The state of Indiana also shows trends conducive to affordable senior (age 55+) rental product, as more than one-quarter of all renter households will be age 55 or older in 2023 and more than 60% of these senior renter households will earn less than $30,000. In fact, senior renter households (age 55+) are projected to increase by more than 6,500 households, or 2.8%, within the state between 2018 and 2023, as compared to renter households under age 55 which are expected to decline slightly during this time period. This suggests that many markets throughout the state could likely benefit from and/or see increased interest in the development of senior LIHTC product in the very near future.  To review demographic characteristics of your market, review the tools offered under the “demographics”, “incomes and spending”, and “housing” tabs on the Policy Map website here, and/or Census and American Community Survey data offered here.

 

While the preceding provides some good starting points to help determine LIHTC development potential in a market you may be considering, contact Bowen National Research to obtain more detailed information for your specific Indiana market. Our experience and proximity contributes to our knowledge of markets throughout the state of Indiana. In the past three years (2016-2018), Bowen National Research has conducted 60 market studies for 4% and 9% IHCDA Tax Credit application submissions, as well as 24 additional non-state-formatted market studies throughout the state of Indiana. Contact us to schedule your market study and/or for preliminary feedback/data on a market you may be considering for the upcoming July 29th, 2019 IHCDA deadline. Our database of surveyed LIHTC properties throughout the state of Indiana makes it easy for our staff to provide quick feedback on occupancy and rental rates. We look forward to assisting you in any way that we can to provide quality and affordable housing throughout the Hoosier State! In the meantime, don’t forget to review the latest IHCDA Qualified Allocation Plan (QAP) which can be found here.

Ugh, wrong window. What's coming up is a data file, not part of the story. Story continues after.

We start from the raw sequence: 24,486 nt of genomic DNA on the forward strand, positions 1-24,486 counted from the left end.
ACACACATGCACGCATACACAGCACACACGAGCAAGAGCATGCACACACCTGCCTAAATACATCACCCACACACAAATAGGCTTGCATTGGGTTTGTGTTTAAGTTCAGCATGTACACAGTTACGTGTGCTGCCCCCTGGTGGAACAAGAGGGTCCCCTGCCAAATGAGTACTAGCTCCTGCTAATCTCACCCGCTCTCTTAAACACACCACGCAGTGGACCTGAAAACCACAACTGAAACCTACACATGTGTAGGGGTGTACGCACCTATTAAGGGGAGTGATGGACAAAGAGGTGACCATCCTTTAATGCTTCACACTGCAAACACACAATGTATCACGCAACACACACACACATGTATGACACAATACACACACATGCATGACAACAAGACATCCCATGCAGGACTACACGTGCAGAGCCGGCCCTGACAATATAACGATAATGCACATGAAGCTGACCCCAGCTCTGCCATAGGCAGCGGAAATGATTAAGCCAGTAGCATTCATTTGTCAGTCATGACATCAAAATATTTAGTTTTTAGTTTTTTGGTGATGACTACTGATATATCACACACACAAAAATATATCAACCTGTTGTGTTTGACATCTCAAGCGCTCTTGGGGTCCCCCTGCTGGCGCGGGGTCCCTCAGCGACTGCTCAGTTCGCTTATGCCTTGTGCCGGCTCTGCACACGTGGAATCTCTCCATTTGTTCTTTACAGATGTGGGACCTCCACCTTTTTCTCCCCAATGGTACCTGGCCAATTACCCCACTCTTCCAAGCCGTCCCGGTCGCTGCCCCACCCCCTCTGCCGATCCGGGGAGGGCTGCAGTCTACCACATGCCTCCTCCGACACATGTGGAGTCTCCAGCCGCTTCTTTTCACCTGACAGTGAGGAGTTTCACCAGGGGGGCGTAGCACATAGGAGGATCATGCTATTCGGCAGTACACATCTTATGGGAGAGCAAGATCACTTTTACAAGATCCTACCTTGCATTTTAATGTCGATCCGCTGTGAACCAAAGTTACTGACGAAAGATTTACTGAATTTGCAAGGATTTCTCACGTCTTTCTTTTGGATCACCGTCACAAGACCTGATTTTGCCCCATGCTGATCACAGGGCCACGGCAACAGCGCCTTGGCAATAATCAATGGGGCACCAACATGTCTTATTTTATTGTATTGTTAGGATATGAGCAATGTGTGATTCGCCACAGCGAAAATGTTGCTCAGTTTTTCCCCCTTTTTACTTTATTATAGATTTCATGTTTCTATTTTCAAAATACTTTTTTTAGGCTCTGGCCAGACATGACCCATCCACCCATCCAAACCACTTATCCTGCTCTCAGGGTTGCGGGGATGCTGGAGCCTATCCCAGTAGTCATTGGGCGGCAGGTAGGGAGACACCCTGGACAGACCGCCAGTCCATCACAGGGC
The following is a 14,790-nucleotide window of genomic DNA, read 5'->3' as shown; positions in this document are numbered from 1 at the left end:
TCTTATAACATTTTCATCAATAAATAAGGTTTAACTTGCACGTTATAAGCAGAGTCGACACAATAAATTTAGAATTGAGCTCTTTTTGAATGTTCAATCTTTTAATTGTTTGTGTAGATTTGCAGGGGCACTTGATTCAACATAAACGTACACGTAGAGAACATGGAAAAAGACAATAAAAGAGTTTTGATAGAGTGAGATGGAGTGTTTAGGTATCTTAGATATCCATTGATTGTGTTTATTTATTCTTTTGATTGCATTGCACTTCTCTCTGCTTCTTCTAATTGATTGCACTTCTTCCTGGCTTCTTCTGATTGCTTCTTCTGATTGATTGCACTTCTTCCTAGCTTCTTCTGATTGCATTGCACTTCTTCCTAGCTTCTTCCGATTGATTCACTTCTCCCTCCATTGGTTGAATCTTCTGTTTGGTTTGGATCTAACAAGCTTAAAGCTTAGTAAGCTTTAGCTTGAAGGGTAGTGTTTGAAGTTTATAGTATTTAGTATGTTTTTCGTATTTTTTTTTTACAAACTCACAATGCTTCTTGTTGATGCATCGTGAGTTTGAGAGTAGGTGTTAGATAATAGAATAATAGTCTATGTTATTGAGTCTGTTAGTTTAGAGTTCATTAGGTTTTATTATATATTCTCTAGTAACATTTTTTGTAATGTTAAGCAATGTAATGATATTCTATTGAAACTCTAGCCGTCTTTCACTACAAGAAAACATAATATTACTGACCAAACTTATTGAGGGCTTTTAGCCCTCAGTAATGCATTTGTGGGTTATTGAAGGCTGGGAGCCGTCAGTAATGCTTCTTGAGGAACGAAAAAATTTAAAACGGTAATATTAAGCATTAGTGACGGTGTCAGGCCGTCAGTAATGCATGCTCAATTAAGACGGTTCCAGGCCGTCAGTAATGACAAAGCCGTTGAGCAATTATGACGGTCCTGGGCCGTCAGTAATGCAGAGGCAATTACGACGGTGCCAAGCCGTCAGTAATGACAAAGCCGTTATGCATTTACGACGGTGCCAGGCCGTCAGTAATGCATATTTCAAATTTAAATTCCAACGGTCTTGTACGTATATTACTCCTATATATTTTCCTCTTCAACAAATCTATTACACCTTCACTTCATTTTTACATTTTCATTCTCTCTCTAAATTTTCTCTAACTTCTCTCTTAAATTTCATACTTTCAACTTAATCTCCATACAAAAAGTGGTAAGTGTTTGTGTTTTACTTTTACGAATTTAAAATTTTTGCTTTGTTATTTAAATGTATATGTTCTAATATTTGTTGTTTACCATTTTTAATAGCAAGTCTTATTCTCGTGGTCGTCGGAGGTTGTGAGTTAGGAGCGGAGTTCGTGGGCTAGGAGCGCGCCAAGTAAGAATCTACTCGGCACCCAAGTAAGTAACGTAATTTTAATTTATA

Blog written by Craig Rupert, Market Analyst with Bowen National Research

Bowen National Research Caps Off Off A Successful 2018 With A Countywide Housing Needs Assessment and Studies in Puerto Rico (Jan 2019)-

Bowen National Research finished a successful 2018 with the completion of a countywide Housing Needs Assessment in Michigan, along with the launch of several others, and a trip to Puerto Rico to study multiple housing projects on the island devastated by Hurricane Maria in 2017. A comprehensive analysis of Ottawa County, Michigan capped off a string of large and high-profile Housing Needs Studies that were finished by our firm in 2018. The community-wide studies included the following: